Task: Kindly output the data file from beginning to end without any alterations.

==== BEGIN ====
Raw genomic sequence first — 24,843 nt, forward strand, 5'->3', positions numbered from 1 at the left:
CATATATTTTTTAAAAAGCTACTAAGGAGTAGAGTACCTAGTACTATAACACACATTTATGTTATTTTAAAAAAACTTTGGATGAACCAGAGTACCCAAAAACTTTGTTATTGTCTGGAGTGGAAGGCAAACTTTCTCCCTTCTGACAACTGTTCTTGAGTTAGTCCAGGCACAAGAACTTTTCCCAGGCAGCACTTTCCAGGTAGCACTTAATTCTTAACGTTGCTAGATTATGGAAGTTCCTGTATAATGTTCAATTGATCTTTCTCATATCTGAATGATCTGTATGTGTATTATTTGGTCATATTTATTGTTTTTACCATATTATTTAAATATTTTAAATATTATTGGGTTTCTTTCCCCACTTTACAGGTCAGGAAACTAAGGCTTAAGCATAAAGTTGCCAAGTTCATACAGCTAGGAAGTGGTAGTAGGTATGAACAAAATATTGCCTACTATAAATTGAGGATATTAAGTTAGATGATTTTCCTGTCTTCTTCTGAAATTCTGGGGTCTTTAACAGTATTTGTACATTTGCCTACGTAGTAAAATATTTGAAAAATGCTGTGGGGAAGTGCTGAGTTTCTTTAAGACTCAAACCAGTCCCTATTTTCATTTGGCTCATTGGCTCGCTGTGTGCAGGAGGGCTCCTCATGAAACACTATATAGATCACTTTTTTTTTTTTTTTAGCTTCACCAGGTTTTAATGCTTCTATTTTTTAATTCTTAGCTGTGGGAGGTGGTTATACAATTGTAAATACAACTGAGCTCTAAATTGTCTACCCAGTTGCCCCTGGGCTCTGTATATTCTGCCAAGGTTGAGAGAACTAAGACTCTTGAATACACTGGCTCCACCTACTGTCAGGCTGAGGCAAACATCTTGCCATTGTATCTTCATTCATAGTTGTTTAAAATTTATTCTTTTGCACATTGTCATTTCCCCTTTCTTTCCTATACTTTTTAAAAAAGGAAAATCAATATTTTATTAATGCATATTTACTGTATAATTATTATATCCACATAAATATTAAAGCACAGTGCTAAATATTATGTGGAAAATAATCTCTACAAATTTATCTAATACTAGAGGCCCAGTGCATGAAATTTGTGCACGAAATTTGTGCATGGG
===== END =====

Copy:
Raw genomic sequence first — 24,843 nt, forward strand, 5'->3', positions numbered from 1 at the left:
CATATATTTTTTAAAAAGCTACTAAGGAGTAGAGTACCTAGTACTATAACACACATTTATGTTATTTTAAAAAAACTTTGGATGAACCAGAGTACCCAAAAACTTTGTTATTGTCTGGAGTGGAAGGCAAACTTTCTCCCTTCTGACAACTGTTCTTGAGTTAGTCCAGGCACAAGAACTTTTCCCAGGCAGCACTTTCCAGGTAGCACTTAATTCTTAACGTTGCTAGATTATGGAAGTTCCTGTATAATGTTCAATTGATCTTTCTCATATCTGAATGATCTGTATGTGTATTATTTGGTCATATTTATTGTTTTTACCATATTATTTAAATATTTTAAATATTATTGGGTTTCTTTCCCCACTTTACAGGTCAGGAAACTAAGGCTTAAGCATAAAGTTGCCAAGTTCATACAGCTAGGAAGTGGTAGTAGGTATGAACAAAATATTGCCTACTATAAATTGAGGATATTAAGTTAGATGATTTTCCTGTCTTCTTCTGAAATTCTGGGGTCTTTAACAGTATTTGTACATTTGCCTACGTAGTAAAATATTTGAAAAATGCTGTGGGGAAGTGCTGAGTTTCTTTAAGACTCAAACCAGTCCCTATTTTCATTTGGCTCATTGGCTCGCTGTGTGCAGGAGGGCTCCTCATGAAACACTATATAGATCACTTTTTTTTTTTTTTTAGCTTCACCAGGTTTTAATGCTTCTATTTTTTAATTCTTAGCTGTGGGAGGTGGTTATACAATTGTAAATACAACTGAGCTCTAAATTGTCTACCCAGTTGCCCCTGGGCTCTGTATATTCTGCCAAGGTTGAGAGAACTAAGACTCTTGAATACACTGGCTCCACCTACTGTCAGGCTGAGGCAAACATCTTGCCATTGTATCTTCATTCATAGTTGTTTAAAATTTATTCTTTTGCACATTGTCATTTCCCCTTTCTTTCCTATACTTTTTAAAAAAGGAAAATCAATATTTTATTAATGCATATTTACTGTATAATTATTATATCCACATAAATATTAAAGCACAGTGCTAAATATTATGTGGAAAATAATCTCTACAAATTTATCTAATACTAGAGGCCCAGTGCATGAAATTTGTGCACGAAATTTGTGCATGGG